I believe this application uses the "new" XMLhttpRequest methodology for decoupling user interaction with the web browser from the browser interaction from the web server. This allows the user to interact with the web application even while the web application is waiting on new information from the server. The technique also allows the web application to redraw only select portions of the screen, rather than reload the entire page whenever any update occurs.
This technique is not new. Developers have scripted web sites to do this since as early as the late 90s. The only downside to doing this in 1999 was that you ended up needing to use a very specific browser version. However, what has changed is that it's now 2005 and the average web surfers are using much more sophisticated browsers (whether IE, Mozilla/Firefox, Safari, Opera, etc.). Now, careful use of XMLhttpRequest techniques can work across all these listed browsers.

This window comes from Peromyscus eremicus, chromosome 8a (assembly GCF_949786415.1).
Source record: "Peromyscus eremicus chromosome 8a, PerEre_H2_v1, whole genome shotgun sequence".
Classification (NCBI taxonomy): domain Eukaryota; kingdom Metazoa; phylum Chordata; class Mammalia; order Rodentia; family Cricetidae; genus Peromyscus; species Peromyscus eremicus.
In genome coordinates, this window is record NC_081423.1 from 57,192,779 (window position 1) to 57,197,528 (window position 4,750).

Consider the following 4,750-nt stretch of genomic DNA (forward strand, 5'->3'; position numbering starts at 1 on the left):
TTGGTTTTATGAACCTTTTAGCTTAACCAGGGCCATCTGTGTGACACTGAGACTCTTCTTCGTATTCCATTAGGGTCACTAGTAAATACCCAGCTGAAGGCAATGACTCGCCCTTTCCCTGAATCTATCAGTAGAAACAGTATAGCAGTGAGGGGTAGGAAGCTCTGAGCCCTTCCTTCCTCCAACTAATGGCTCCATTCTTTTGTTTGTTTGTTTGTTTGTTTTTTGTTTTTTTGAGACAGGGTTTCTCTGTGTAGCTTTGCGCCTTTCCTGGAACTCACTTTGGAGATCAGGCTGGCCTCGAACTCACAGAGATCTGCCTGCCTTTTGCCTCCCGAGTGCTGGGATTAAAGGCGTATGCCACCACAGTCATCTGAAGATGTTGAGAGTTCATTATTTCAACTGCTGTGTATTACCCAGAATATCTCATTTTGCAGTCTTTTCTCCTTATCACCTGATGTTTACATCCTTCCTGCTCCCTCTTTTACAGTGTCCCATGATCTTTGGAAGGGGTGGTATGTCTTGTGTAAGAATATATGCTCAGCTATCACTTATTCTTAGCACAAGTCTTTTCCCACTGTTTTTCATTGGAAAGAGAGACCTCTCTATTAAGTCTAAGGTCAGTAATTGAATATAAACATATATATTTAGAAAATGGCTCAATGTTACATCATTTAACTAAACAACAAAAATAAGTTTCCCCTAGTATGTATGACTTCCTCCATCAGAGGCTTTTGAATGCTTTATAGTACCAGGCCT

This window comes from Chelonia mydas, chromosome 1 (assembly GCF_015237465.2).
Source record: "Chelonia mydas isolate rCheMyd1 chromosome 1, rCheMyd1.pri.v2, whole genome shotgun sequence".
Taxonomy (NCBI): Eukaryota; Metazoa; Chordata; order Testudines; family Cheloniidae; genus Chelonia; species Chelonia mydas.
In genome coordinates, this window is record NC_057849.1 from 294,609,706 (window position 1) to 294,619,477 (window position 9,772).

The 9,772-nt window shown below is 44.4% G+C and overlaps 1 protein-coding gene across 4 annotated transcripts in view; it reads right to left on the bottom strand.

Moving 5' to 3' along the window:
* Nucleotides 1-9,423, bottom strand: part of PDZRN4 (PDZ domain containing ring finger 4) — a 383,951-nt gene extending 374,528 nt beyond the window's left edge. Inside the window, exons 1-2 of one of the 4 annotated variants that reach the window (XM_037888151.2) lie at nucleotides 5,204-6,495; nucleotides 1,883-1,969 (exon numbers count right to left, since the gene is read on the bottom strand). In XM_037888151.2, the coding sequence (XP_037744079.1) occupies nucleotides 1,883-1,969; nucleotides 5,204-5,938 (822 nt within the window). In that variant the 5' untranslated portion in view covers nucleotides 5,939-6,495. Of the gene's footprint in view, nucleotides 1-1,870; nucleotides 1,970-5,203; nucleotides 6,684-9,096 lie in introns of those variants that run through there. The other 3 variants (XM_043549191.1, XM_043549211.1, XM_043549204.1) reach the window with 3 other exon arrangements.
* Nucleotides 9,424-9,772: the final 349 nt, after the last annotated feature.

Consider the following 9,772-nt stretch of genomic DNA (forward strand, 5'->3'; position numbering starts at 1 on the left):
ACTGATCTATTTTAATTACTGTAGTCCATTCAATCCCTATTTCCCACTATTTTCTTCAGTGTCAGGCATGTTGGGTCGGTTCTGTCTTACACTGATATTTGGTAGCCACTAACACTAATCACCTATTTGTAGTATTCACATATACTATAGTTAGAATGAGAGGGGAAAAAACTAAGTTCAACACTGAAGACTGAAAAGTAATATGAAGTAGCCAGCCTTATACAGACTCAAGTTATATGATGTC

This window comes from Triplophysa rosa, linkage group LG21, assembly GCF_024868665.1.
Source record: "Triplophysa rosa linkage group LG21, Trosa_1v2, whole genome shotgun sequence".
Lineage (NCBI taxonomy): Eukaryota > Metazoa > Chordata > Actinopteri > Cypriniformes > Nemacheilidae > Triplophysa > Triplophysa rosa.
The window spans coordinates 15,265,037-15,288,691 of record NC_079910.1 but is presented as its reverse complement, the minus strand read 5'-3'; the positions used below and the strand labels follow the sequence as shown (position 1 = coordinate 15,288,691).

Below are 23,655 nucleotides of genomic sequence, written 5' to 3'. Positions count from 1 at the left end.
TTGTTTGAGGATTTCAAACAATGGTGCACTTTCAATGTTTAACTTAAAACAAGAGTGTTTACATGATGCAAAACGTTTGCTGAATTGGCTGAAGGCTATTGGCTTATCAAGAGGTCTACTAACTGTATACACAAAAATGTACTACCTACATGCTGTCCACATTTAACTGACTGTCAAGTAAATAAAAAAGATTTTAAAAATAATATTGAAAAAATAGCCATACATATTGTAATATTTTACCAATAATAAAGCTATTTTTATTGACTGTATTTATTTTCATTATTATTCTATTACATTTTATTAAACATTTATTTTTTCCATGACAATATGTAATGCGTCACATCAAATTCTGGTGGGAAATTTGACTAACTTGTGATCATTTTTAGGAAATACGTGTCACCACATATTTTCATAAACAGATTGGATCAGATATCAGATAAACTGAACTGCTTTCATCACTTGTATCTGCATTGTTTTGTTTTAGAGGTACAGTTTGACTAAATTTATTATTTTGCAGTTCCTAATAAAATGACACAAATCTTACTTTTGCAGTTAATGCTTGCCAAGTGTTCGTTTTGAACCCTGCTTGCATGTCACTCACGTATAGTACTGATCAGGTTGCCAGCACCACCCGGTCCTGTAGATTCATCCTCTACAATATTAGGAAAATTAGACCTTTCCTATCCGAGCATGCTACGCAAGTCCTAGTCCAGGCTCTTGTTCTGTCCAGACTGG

This technique wasn't invented by google, but it certainly seems to be used by them to greater and greater effect.
Other web applications that use this technique are:
- Google Suggest (As you type into the search box, Google Suggest guesses what
you're typing and offers suggestions in real time.)
- Gmail - google's free e-mail (holler if you want an invite)
- Google's Mapping software - wow, it's neat!
Articles that discuss the XMLhttpRequest technique:
- Under Gmail's hood
- Discussion of how maps.google.com works
- Google Suggest Dissected...
- Guide to Using XMLHttpRequest (with Baby Steps)
Also of potentially related interest:
- XBLinJS HomepageXBLinJS is an implementation of XBL-style widgets in pure,
- EchoEcho is a framework for developing object-oriented, event-driven Web applications.
- netWindowsnetWindows is a flexible client-side toolkit designed to aid in the development of web